The difference is that in a delivery sprint it may have taken a week and a half to resolve instead of 20 minutes.
Finally – and this may be the most important point of all – let your people know what they are in for.
While we try to limit the meeting hours required your primary team members are still in for at least 8 hours of meeting over 5 days.
Make sure they are prepared for that reality and do your best to communicate how important their contribution to the success of an MVP is.
Describe the business opportunity Give a high-level overview of the business opportunity. This could also be a problem statement. Reference any supporting research.
What business objectives capitalize on the opportunity? There should be several objectives related to the business opportunity. These should be actionable, measurable goals.
How can we measure the objectives as conversions? A conversion is the final action we want a user to take at the end of a funnel. It can be a product purchase, initiating a live chat, clicking an email link, downloading a document, sharing a product data sheet, etc.
What are our primary user types and what do we know about their behaviors? Briefly describe the main behavioral personas here. Attach any detailed profile information to the document as separate pages.
Where and how is the user interacting with our product? Identify the primary touchpoints and environments in which we expect the user to interact with the product. While mobile devices make “everywhere and on anything” a tempting answer, it helps to define our primary use cases.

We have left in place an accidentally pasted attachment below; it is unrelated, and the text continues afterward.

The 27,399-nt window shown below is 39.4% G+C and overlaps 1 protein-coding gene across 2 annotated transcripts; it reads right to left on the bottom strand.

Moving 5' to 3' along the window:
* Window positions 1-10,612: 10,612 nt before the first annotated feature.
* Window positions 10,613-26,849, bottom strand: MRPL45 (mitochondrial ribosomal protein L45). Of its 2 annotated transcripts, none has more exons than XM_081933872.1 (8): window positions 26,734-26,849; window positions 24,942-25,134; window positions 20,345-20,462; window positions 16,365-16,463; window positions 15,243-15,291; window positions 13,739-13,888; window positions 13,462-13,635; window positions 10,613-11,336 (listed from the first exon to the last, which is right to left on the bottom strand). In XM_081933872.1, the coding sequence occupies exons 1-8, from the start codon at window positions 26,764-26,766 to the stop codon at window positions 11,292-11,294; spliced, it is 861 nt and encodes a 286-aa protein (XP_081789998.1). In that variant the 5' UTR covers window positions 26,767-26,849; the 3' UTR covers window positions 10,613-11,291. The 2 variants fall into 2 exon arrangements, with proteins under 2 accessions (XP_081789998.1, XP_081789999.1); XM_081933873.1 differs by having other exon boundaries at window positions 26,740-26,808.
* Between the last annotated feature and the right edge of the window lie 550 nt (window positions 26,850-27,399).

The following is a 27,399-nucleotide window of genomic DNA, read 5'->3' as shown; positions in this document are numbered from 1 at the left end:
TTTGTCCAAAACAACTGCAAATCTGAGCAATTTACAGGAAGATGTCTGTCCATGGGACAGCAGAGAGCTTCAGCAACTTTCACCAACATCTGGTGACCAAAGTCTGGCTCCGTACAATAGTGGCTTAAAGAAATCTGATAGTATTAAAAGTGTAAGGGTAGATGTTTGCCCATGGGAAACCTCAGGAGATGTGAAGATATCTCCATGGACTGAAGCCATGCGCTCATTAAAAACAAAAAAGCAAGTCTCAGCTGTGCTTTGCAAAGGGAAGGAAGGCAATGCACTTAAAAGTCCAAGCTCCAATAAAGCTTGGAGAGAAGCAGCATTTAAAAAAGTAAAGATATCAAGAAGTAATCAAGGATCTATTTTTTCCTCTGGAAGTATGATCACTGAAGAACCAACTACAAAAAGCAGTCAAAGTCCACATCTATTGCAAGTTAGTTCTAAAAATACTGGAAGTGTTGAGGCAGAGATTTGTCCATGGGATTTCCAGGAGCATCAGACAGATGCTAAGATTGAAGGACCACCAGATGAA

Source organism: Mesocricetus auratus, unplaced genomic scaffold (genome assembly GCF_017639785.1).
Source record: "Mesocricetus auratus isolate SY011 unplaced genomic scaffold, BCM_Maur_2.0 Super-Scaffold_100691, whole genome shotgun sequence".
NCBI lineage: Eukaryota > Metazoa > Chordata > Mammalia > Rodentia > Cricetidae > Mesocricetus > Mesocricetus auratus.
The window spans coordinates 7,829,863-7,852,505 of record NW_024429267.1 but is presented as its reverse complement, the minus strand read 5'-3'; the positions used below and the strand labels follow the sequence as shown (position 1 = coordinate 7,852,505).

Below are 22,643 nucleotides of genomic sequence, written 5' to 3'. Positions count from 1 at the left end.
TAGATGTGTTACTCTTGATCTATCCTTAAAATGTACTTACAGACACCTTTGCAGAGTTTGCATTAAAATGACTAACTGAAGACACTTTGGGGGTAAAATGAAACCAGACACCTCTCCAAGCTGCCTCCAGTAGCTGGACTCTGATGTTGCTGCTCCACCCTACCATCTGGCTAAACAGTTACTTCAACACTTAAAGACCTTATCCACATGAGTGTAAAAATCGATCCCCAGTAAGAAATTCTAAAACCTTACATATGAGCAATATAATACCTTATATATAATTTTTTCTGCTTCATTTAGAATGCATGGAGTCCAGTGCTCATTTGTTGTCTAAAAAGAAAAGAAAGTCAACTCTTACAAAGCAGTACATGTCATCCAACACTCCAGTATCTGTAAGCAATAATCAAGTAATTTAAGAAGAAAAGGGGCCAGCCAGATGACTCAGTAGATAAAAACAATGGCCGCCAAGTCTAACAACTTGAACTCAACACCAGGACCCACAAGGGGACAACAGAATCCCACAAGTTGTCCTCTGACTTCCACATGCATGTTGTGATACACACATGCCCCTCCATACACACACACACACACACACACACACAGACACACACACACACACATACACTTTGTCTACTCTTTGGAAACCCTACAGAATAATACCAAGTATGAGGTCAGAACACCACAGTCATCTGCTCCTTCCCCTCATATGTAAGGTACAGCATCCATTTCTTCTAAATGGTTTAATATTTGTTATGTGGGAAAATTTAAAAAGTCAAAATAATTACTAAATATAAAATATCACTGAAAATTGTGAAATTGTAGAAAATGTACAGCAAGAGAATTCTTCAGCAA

What budget, time, or platform constraints exist? Include any legacy systems that must be supported, hard deadlines, or platform restrictions related to device types, software versions, etc.
Is there any specific creative direction that needs to be followed outside of the standard branding guidelines? Add any information that may be useful to creatives. This can include branding information, tone of voice details, or feature requests from users that should be given consideration.
Back here on planet Enterprise I can’t just ask a director to spend the next 40 hours of their life in a conference room.
If your company isn’t literally swimming in cash, you probably can’t even get half of your people in the same city.
At Dell we have had to make a few concessions to the gods of industry.
The unpack will take about 2.5 hours.
Note: not 8 hours.
It’s the first day so people will get off topic.
You’re going to want to talk about the user and stakeholders will keep on naming feature requests or business goals.
Be patient with them, they are smart people who learn fast if you let them.
I like to start on a Wednesday because it lets prototyping wrap the whole weekend, plus a Monday. Your UI designers will thank you.